located a man page, it may execute a groff command much like the following.
              groff -t -man -Tutf8 /usr/share/man/man1/groff.1
       The librarian will also pipe the output through a pager, which might not interpret the SGR
       terminal  escape  sequences groff emits for boldface, underlining, or italics; see section
       “Limitations” below.

       To process a roff input file using the preprocessors tbl and pic and the me macro  package
       in  the  way  to  which  AT&T  troff  users  were accustomed, one would type (or script) a

              pic | tbl | troff -me -Tutf8 | grotty

       Using groff, this pipe can be shortened to an equivalent command.

              groff -p -t -me -T utf8

       An even easier way to do this is to use  grog(1)  to  guess  the  preprocessor  and  macro
       options and execute the result by using the command substitution feature of the shell.

              $(grog -Tutf8

       Each  command-line  option  to a postprocessor must be specified with any required leading
       dashes “-” because groff passes the arguments as-is to  the  postprocessor;  this  permits
       arbitrary  arguments  to  be  transmitted.   For example, to pass a title to the gxditview
       postprocessor, the shell commands
              groff -X -P -title -P 'trial run' mydoc.t
              groff -X -Z mydoc.t | gxditview -title 'trial run' -
       are equivalent.


       When paging output for the ascii, cp1047, latin1, and utf8 devices, programs like  more(1)
       and  less(1)  may  require  command-line  options to correctly handle some terminal escape
       sequences; see grotty(1).

       On EBCDIC hosts such as OS/390 Unix, the output devices ascii and latin1 aren't available.
       Conversely,  the  output device cp1047 is not available on systems based on the ISO 646 or
       ISO 8859 character encoding standards.

Installation directories

       GNU roff installs files in varying locations depending on its compile-time  configuration.
       On this installation, the following locations are used.

              Application defaults directory for gxditview(1).

              Directory containing groff's executable commands.

              List of common words for indxbib(1).

              Directory for data files.

              Default index for lkbib(1) and refer(1).

              Documentation directory.

              Example directory.

              Font directory.

              HTML documentation directory.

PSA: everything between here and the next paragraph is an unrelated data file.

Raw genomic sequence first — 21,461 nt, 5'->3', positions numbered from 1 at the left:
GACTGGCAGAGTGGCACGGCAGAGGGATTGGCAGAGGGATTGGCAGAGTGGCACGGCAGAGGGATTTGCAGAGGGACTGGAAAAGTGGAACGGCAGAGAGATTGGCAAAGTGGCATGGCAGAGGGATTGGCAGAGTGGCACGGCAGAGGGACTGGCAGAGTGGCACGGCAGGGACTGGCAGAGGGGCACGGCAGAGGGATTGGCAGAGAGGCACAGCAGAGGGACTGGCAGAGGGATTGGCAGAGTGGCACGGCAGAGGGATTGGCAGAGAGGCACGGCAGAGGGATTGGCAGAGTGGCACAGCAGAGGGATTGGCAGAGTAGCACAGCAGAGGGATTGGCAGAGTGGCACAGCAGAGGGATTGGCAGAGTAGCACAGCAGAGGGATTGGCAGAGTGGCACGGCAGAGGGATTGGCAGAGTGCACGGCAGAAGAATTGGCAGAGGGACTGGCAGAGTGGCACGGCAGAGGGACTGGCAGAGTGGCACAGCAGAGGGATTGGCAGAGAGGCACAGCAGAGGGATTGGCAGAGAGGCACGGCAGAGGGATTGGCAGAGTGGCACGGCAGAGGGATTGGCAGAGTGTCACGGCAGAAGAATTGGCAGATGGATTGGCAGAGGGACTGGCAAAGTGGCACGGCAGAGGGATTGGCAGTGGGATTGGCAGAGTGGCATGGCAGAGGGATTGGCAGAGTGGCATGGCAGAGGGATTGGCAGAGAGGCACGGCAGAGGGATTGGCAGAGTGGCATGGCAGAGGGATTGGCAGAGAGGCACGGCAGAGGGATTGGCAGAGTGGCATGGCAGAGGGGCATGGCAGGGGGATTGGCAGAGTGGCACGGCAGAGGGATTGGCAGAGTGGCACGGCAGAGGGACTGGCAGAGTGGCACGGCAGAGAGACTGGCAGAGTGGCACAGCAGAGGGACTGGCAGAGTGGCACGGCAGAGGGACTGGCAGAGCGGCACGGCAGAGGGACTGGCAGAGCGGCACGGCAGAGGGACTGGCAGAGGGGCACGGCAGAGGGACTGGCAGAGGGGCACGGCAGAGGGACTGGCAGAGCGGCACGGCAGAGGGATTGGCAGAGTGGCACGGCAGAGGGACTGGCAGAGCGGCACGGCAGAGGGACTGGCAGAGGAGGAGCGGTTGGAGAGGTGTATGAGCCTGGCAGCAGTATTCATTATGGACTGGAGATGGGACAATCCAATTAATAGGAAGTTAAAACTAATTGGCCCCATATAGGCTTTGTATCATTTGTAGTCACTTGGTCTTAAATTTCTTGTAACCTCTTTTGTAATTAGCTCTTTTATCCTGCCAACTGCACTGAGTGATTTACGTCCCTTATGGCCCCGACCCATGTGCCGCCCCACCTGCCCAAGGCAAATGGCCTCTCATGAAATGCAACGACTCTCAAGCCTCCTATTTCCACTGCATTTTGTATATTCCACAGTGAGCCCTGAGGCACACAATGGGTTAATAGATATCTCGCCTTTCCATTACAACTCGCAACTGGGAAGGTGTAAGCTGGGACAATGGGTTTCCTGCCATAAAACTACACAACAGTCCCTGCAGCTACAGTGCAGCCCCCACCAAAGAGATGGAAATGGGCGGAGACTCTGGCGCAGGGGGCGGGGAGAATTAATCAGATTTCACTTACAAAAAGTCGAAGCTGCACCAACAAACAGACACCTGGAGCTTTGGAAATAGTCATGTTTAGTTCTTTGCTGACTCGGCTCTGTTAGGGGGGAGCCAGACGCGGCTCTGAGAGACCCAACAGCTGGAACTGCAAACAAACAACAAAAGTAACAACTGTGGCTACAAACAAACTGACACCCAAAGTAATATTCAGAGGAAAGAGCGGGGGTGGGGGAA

Legacy font directory.

              Local font directory.

              Local macro package (tmac file) directory.

              Macro package (tmac file) directory.

              Font directory for compatibility with old versions of groff; see grops(1).

              PDF documentation directory.

   groff macro directory
       Most macro files supplied with GNU roff are stored in /usr/share/groff/1.23.0/tmac for the
       installation corresponding to this document.  As a rule, multiple directories are searched
       for  macro  files;  see  troff(1).   For  a  catalog of macro files GNU roff provides, see

   groff device and font description directory
       Device and font description files supplied with GNU roff are stored  in  /usr/share/groff/
       1.23.0/font  for  the  installation  corresponding  to this document.  As a rule, multiple
       directories are searched for device and font description files;  see  troff(1).   For  the
       formats of these files, see groff_font(5).


       Obtain  links  to  groff  releases for download, its source repository, discussion mailing
       lists, a support ticket tracker, and further information from the groff page  of  the  GNU
       website ⟨⟩.

       A free implementation of the grap preprocessor, written by Ted Faber ⟨⟩,
       can be found at the  grap  website  ⟨⟩.
       groff supports only this grap.


       groff  (both  the front-end command and the overall system) was primarily written by James
       Clark ⟨⟩.  Contributors to this document include  Clark,  Trent  A.  Fisher,
       Werner  Lemberg  ⟨⟩, Bernd Warken ⟨⟩, and G. Branden
       Robinson ⟨⟩.

See also

       Groff: The GNU Implementation of troff, by Trent A. Fisher  and  Werner  Lemberg,  is  the
       primary groff manual.  You can browse it interactively with “info groff”.

       Introduction, history, and further reading:

       Viewer for groff (and AT&T device-independent troff) documents:

              chem(1),  eqn(1),  neqn(1),  glilypond(1),  grn(1),  preconv(1),  gperl(1), pic(1),
              gpinyin(1), refer(1), soelim(1), tbl(1)

       Macro packages and package-specific utilities:
              groff_hdtbl(7),  groff_man(7),  groff_man_style(7),   groff_mdoc(7),   groff_me(7),
              groff_mm(7),  groff_mmse(7)  (only  in  Swedish  locales), mmroff(1), groff_mom(7),
              pdfmom(1), groff_ms(7), groff_rfc1345(7), groff_trace(7), groff_www(7)

       Bibliographic database management tools:
              indxbib(1), lkbib(1), lookbib(1)

       Language, conventions, and GNU extensions:
              groff(7), groff_char(7), groff_diff(7), groff_font(5), groff_tmac(5)

       Intermediate output language:

       Formatter program:

       Formatter wrappers:
              nroff(1), pdfroff(1)

       Postprocessors for output devices:
              grodvi(1), grohtml(1), grolbp(1), grolj4(1), gropdf(1), grops(1), grotty(1)

       Font support utilities:
              addftinfo(1), afmtodit(1), hpftodit(1), pfbtops(1), tfmtodit(1), xtotroff(1)

       Graphics conversion utilities:
              eqn2graph(1), grap2graph(1), pic2graph(1)

       Difference-marking utility:

       “groff guess” utility: